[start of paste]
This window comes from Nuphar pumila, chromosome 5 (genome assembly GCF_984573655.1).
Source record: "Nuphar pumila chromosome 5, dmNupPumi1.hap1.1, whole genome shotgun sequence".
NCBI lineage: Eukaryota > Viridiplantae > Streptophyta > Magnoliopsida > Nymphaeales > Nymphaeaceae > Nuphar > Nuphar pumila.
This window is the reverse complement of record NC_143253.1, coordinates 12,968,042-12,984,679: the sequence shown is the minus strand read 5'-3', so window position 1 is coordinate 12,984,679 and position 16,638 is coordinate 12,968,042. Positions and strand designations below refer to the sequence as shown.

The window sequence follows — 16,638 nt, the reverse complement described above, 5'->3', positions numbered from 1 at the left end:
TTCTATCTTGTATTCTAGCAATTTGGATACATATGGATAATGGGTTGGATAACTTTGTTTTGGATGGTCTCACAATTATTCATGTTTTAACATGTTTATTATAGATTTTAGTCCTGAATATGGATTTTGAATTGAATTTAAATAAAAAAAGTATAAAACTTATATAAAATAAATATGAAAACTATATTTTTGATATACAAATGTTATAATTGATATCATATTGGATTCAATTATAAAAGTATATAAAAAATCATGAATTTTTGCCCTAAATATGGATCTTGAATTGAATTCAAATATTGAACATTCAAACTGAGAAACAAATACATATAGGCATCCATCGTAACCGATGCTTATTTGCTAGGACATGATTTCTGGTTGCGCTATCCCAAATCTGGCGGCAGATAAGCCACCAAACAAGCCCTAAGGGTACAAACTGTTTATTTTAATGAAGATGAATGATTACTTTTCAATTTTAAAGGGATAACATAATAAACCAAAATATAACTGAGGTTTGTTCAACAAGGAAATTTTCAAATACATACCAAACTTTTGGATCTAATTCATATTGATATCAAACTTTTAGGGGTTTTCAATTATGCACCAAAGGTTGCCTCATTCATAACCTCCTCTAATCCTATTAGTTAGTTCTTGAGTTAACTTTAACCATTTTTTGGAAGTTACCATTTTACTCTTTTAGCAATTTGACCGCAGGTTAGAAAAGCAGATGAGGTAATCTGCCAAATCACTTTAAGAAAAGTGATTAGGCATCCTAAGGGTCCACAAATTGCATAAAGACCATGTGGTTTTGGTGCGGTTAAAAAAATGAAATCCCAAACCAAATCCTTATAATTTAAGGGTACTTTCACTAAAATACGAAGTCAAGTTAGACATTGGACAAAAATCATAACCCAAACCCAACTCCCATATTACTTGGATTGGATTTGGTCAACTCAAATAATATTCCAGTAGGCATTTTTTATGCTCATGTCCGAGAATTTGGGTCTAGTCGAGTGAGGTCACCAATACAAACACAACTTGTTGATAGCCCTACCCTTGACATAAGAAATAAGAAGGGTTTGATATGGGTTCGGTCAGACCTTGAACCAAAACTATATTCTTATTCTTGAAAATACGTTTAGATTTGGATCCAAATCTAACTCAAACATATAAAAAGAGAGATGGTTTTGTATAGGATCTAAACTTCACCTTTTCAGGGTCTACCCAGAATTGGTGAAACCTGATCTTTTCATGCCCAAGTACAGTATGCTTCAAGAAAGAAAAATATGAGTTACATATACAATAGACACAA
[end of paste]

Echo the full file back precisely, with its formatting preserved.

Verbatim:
This window comes from Nuphar pumila, chromosome 5 (genome assembly GCF_984573655.1).
Source record: "Nuphar pumila chromosome 5, dmNupPumi1.hap1.1, whole genome shotgun sequence".
NCBI lineage: Eukaryota > Viridiplantae > Streptophyta > Magnoliopsida > Nymphaeales > Nymphaeaceae > Nuphar > Nuphar pumila.
This window is the reverse complement of record NC_143253.1, coordinates 12,968,042-12,984,679: the sequence shown is the minus strand read 5'-3', so window position 1 is coordinate 12,984,679 and position 16,638 is coordinate 12,968,042. Positions and strand designations below refer to the sequence as shown.

The window sequence follows — 16,638 nt, the reverse complement described above, 5'->3', positions numbered from 1 at the left end:
TTCTATCTTGTATTCTAGCAATTTGGATACATATGGATAATGGGTTGGATAACTTTGTTTTGGATGGTCTCACAATTATTCATGTTTTAACATGTTTATTATAGATTTTAGTCCTGAATATGGATTTTGAATTGAATTTAAATAAAAAAAGTATAAAACTTATATAAAATAAATATGAAAACTATATTTTTGATATACAAATGTTATAATTGATATCATATTGGATTCAATTATAAAAGTATATAAAAAATCATGAATTTTTGCCCTAAATATGGATCTTGAATTGAATTCAAATATTGAACATTCAAACTGAGAAACAAATACATATAGGCATCCATCGTAACCGATGCTTATTTGCTAGGACATGATTTCTGGTTGCGCTATCCCAAATCTGGCGGCAGATAAGCCACCAAACAAGCCCTAAGGGTACAAACTGTTTATTTTAATGAAGATGAATGATTACTTTTCAATTTTAAAGGGATAACATAATAAACCAAAATATAACTGAGGTTTGTTCAACAAGGAAATTTTCAAATACATACCAAACTTTTGGATCTAATTCATATTGATATCAAACTTTTAGGGGTTTTCAATTATGCACCAAAGGTTGCCTCATTCATAACCTCCTCTAATCCTATTAGTTAGTTCTTGAGTTAACTTTAACCATTTTTTGGAAGTTACCATTTTACTCTTTTAGCAATTTGACCGCAGGTTAGAAAAGCAGATGAGGTAATCTGCCAAATCACTTTAAGAAAAGTGATTAGGCATCCTAAGGGTCCACAAATTGCATAAAGACCATGTGGTTTTGGTGCGGTTAAAAAAATGAAATCCCAAACCAAATCCTTATAATTTAAGGGTACTTTCACTAAAATACGAAGTCAAGTTAGACATTGGACAAAAATCATAACCCAAACCCAACTCCCATATTACTTGGATTGGATTTGGTCAACTCAAATAATATTCCAGTAGGCATTTTTTATGCTCATGTCCGAGAATTTGGGTCTAGTCGAGTGAGGTCACCAATACAAACACAACTTGTTGATAGCCCTACCCTTGACATAAGAAATAAGAAGGGTTTGATATGGGTTCGGTCAGACCTTGAACCAAAACTATATTCTTATTCTTGAAAATACGTTTAGATTTGGATCCAAATCTAACTCAAACATATAAAAAGAGAGATGGTTTTGTATAGGATCTAAACTTCACCTTTTCAGGGTCTACCCAGAATTGGTGAAACCTGATCTTTTCATGCCCAAGTACAGTATGCTTCAAGAAAGAAAAATATGAGTTACATATACAATAGACACAA